At this time, I would like to turn the call over to Diane.

Diane Irvine

Thank you, Mark. The third quarter was an excellent one for Blue Nile and a great start to the second half of the year. During the third quarter, we delivered strong sales growth and exceptional profitability. Our sales increased 26.5% to $67.4 million. Net income in the third quarter totaled $3 million or $0.18 per diluted share. Our EPS of $0.18 increased 63.6% from the prior year, and was $0.03 above the top end of our guidance range.

We performed well across all areas of the business, and we saw strong sales in virtually all product categories during the third quarter. Growth continued to be strong at the high end, with more than 50% year-over-year growth in price points above $25,000.

During the quarter, our marketing efforts were very effective in driving increased levels of high quality traffic to our website. Traffic grew 20% year over year, the highest third quarter traffic growth we have experienced since 2004. We saw excellent growth across all marketing vehicles, and we continue to be very focused on efforts to improve conversion through website and operational enhancements. These efforts, combined with our ability to drive high-quality traffic, have been key contributors to our rapid growth.

Our results reflect how well the Blue Nile brand and experience resonate with our customers. We firmly believe that our ongoing strategy and business initiatives are having a sustainable and positive effect on our business.

Over the past few years, we have talked repeatedly about striving for the perfect customer experience. Throughout Blue Nile's history, we have made many enhancements to our business that improved the overall shopping experience for our customers. Every business decision we make takes into account its effect on the customer, and we strive to make improvements each and every day. We believe that this intense customer focus is why we are the category leader and the only way to build a lasting brand.

I'd like to talk about a couple of key initiatives that speak to our commitment to invest in and enhance the Blue Nile shopping experience. Last month, we introduced free priority shipping on all orders. This means that for all orders of non-customized products that are placed by 3 pm Eastern time, the customer will receive the product the following morning. This is a tremendous offering for our customers, and one that is truly differentiated within the ecommerce landscape. While it is too early to assess the impact, we believe customers will react positively to this offer and that it will help us convert new and repeat customers during the holiday shopping season.

In addition, last Thursday we launched a new and improved website in preparation for the holiday season. We have updated the look and feel of our website and have increased the focus on one of the key tenets that Blue Nile stands for: education and guidance. Our prior website was one of the best in all of ecommerce in its ability to monetize shopping traffic, and we believe our updated website will take this capability to a new level.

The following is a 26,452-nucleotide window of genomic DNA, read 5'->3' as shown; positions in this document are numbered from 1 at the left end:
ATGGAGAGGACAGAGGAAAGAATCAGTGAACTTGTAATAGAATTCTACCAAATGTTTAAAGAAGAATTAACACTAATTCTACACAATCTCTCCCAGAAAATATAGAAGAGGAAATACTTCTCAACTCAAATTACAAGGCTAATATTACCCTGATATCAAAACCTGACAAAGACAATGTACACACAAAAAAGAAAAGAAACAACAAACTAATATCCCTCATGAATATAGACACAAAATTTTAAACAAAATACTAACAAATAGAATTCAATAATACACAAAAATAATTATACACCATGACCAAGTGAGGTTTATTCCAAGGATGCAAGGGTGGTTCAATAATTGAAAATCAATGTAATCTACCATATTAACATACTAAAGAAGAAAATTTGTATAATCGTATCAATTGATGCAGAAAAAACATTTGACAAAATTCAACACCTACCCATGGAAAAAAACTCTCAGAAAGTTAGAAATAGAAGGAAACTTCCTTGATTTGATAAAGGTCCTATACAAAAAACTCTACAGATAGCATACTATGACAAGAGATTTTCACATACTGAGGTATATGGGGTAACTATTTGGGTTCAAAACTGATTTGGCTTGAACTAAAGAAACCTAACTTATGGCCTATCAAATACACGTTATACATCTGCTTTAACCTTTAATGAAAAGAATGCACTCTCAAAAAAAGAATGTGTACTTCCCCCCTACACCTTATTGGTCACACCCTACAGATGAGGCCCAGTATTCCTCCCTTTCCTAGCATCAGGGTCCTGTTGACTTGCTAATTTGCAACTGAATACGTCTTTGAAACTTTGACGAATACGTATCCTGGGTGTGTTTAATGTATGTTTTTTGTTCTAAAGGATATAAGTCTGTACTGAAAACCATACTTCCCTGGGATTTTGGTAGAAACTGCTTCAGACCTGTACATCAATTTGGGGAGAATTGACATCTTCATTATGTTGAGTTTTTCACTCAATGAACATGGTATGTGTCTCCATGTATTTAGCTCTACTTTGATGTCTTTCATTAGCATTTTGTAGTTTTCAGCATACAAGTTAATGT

Efforts such as these, which continue to innovate and improve the consumer experience, help build brand loyalty and trust, and thereby help us grow that important repeat and referral business.

As Mark mentioned, another key initiative for Blue Nile is the expansion of our international business, taking the customer experience we have created in the US and expanding to other parts of the world. While our international sales are still a relatively small part of our overall business, international growth was strong in the third quarter. We generated approximately $4.5 million in net sales through our Canada and UK websites, representing year-over-year growth of 105%.

We are very happy with the growth we're seeing in this business following the second quarter opening of our operations center in Ireland, which serves our UK customers, and the launch of our localized websites in the UK and Canada. It is an especially exciting time for the business as we prepare for our first holiday season in Europe. International growth will remain a priority for us going forward.

So far this quarter, we have continued to see strong sales momentum and as we gear up for the important holiday season, we feel great about our competitive position. We have an integrated marketing plan in place to continue to drive record levels of qualified traffic to our website. As I mentioned earlier, we are driving this traffic to a brand new website, which was built to incorporate our years of learning about how to convert our target consumer. Early indications are that the new website is converting very well.

On the merchandising front, we are extremely well positioned for the upcoming holiday season. We have many exciting new offerings geared toward the holiday that include beautiful sterling silver and pearl items to one of a kind diamond jewelry pieces. Our product assortment, while being carefully edited by our merchants to provide a distinct viewpoint, is the largest and deepest assortment in the company's history. We are confident that our customers will enthusiastically embrace our product offering this holiday season.